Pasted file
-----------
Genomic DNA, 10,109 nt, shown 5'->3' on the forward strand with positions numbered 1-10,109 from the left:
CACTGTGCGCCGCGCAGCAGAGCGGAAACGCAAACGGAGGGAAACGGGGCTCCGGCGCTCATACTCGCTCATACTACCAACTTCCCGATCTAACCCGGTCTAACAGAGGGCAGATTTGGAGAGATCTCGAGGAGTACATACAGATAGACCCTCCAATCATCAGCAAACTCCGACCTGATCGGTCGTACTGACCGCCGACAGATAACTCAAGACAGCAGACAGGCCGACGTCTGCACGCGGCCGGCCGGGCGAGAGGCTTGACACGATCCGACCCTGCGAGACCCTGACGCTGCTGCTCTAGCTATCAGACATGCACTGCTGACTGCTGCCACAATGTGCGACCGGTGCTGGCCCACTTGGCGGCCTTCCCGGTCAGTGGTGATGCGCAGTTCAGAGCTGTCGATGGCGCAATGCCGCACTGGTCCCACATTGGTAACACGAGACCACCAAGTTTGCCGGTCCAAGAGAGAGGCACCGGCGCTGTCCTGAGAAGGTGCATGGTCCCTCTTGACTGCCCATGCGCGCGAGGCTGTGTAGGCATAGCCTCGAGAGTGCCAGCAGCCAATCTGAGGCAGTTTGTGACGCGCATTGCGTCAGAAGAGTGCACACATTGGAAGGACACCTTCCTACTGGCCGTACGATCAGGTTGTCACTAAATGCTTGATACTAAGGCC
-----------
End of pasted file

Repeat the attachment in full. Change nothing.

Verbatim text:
Genomic DNA, 10,109 nt, shown 5'->3' on the forward strand with positions numbered 1-10,109 from the left:
CACTGTGCGCCGCGCAGCAGAGCGGAAACGCAAACGGAGGGAAACGGGGCTCCGGCGCTCATACTCGCTCATACTACCAACTTCCCGATCTAACCCGGTCTAACAGAGGGCAGATTTGGAGAGATCTCGAGGAGTACATACAGATAGACCCTCCAATCATCAGCAAACTCCGACCTGATCGGTCGTACTGACCGCCGACAGATAACTCAAGACAGCAGACAGGCCGACGTCTGCACGCGGCCGGCCGGGCGAGAGGCTTGACACGATCCGACCCTGCGAGACCCTGACGCTGCTGCTCTAGCTATCAGACATGCACTGCTGACTGCTGCCACAATGTGCGACCGGTGCTGGCCCACTTGGCGGCCTTCCCGGTCAGTGGTGATGCGCAGTTCAGAGCTGTCGATGGCGCAATGCCGCACTGGTCCCACATTGGTAACACGAGACCACCAAGTTTGCCGGTCCAAGAGAGAGGCACCGGCGCTGTCCTGAGAAGGTGCATGGTCCCTCTTGACTGCCCATGCGCGCGAGGCTGTGTAGGCATAGCCTCGAGAGTGCCAGCAGCCAATCTGAGGCAGTTTGTGACGCGCATTGCGTCAGAAGAGTGCACACATTGGAAGGACACCTTCCTACTGGCCGTACGATCAGGTTGTCACTAAATGCTTGATACTAAGGCC